Politicians often support “industrial policy,” which means they get to grant special favors to well-connected companies or industries.
But as explained by Professor Burton Folsom, this approach didn’t work very will in the 1800s.
It’s not surprising, of course, that politicians like having the power to grant favors. It makes them feel important.
But such policies don’t work. At least if our measure of success includes things like competitiveness and efficiency. Or of if we care about the best interests of consumers and taxpayers.
Which is why is better to be on the correct side of this spectrum. In other words, as far from Soviet-style central planning as possible (I used to cite Hong Kong as an example of laissez-faire, but that may no longer be accurate).
By the way, the video also makes a good point about how the United States was not a laissez-faire paradise back in the 1800s.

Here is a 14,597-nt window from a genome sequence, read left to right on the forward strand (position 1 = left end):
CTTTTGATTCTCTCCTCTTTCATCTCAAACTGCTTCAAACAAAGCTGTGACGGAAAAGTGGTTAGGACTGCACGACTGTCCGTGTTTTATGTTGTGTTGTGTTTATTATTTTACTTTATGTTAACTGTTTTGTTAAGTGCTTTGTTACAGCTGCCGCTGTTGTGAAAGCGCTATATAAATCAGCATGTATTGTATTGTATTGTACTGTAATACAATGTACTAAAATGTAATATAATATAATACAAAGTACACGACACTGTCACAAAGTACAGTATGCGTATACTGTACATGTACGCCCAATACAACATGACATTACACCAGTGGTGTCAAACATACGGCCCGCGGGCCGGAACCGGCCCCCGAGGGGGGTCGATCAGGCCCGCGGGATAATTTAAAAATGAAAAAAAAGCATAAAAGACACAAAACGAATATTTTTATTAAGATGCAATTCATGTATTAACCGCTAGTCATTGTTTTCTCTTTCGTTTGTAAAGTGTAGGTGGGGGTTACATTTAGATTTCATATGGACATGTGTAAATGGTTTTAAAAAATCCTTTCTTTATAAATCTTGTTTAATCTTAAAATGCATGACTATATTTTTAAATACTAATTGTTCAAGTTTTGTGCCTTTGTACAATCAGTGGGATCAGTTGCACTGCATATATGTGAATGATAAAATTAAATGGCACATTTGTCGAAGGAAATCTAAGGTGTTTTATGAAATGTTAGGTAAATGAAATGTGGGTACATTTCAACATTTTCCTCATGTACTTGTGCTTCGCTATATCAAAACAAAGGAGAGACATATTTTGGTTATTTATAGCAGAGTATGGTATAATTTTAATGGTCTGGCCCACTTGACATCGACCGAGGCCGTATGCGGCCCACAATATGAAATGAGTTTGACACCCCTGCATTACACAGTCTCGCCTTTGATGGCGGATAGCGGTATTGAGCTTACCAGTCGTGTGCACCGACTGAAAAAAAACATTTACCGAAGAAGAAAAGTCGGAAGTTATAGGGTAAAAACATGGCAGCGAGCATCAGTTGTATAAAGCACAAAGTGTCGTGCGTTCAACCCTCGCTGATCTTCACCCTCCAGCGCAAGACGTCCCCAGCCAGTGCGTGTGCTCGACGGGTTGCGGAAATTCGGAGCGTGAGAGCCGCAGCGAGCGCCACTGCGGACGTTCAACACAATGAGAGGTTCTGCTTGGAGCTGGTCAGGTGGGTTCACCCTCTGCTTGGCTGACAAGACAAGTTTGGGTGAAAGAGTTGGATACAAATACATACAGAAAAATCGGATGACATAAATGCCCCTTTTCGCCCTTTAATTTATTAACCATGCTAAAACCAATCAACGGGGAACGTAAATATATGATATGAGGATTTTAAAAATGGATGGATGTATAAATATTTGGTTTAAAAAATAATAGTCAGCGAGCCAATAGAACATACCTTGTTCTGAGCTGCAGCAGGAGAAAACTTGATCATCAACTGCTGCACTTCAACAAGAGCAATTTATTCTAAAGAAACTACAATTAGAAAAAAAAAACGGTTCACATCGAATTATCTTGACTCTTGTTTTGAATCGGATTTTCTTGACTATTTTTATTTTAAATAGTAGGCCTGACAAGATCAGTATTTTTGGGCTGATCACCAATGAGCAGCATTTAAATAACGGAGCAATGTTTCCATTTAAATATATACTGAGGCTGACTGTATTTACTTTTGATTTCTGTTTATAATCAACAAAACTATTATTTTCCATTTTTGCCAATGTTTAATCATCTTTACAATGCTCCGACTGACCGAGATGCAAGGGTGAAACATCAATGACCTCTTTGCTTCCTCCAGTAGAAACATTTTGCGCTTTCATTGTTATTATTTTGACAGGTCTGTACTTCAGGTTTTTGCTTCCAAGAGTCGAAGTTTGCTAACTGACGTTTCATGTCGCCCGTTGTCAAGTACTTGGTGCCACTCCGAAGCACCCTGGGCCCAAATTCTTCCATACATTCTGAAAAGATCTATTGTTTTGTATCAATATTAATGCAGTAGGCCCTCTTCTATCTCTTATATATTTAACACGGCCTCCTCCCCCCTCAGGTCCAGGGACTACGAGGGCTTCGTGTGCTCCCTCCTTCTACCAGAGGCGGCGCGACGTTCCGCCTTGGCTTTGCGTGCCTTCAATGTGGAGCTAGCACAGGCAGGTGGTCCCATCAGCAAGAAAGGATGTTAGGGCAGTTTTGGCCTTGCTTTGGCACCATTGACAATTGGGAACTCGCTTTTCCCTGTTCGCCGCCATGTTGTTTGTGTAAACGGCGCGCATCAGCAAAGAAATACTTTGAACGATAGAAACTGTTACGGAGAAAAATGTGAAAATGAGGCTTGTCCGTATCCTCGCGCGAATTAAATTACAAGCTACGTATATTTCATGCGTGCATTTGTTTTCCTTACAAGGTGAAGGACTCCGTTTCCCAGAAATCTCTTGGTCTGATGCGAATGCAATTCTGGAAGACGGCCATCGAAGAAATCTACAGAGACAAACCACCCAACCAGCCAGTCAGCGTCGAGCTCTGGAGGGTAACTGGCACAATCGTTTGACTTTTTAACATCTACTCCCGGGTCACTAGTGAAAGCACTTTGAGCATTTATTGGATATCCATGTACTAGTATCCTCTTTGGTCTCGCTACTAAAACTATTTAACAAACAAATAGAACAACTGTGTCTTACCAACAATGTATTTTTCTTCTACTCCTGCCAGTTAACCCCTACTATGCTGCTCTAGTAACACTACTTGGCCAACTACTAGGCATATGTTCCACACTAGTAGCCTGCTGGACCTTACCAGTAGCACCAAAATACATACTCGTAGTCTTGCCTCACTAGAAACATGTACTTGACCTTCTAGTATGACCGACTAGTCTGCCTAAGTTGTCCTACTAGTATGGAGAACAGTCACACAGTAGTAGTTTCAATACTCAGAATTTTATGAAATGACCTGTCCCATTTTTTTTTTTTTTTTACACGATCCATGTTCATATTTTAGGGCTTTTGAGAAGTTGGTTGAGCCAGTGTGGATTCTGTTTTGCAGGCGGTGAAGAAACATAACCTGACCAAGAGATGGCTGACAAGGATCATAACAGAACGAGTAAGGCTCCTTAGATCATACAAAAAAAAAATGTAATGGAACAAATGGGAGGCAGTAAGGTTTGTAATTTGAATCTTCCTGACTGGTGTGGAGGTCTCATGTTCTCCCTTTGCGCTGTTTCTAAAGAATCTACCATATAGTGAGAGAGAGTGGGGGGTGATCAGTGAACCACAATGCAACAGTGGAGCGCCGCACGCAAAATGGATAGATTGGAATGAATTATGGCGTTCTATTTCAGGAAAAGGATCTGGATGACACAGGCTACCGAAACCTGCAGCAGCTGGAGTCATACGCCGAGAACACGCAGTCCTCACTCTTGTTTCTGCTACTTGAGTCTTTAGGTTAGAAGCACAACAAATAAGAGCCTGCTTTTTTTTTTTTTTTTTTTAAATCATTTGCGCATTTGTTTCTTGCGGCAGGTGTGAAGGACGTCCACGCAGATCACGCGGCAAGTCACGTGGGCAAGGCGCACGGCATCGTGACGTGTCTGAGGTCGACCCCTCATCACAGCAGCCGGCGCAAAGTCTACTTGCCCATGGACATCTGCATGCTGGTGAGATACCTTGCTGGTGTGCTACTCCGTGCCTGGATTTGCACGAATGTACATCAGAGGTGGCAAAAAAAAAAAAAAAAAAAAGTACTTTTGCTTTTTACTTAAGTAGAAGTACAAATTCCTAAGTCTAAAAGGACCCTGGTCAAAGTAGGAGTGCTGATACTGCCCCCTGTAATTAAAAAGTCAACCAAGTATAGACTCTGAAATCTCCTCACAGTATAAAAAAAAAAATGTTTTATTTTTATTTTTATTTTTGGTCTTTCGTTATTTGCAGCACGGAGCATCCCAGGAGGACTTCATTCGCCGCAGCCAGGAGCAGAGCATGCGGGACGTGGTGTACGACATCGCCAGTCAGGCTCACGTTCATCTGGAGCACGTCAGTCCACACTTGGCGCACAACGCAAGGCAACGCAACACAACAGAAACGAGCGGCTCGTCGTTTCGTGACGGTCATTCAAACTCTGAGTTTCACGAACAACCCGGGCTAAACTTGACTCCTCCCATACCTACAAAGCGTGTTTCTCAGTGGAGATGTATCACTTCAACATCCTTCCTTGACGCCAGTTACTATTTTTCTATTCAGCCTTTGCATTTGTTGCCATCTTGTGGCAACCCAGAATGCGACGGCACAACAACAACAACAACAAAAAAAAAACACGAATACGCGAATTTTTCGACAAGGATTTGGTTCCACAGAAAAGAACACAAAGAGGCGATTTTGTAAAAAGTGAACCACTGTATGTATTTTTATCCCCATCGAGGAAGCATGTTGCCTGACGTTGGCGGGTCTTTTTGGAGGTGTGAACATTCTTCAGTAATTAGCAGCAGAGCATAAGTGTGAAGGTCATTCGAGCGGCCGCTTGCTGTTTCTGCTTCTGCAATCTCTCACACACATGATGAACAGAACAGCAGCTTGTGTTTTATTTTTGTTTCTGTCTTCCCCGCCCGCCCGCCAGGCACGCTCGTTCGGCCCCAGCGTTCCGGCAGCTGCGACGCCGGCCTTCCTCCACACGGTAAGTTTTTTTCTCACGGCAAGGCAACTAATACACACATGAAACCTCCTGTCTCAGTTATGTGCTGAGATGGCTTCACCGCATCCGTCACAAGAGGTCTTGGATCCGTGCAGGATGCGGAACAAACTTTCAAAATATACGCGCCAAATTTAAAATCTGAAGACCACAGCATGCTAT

And don’t forget slavery, which was an especially grotesque anti-market policy.
For the rest of us, the lesson to be learned is that government intervention doesn’t work. Not in the 1800s. Not in the 1900s. And not in this century, either.
If we want more prosperity, we should stick with the tried-and-true recipe for growth.
P.S. Professor Folsom also narrated a video showing how government intervention failed in the 1800s (railroads) and early 1900s (airplanes).
P.P.S. It’s especially disappointing that some self-styled conservatives are supporting industrial policy since – in practice – it means awful policies like Solyndra-style handouts and power-grab schemes like the Green New Deal.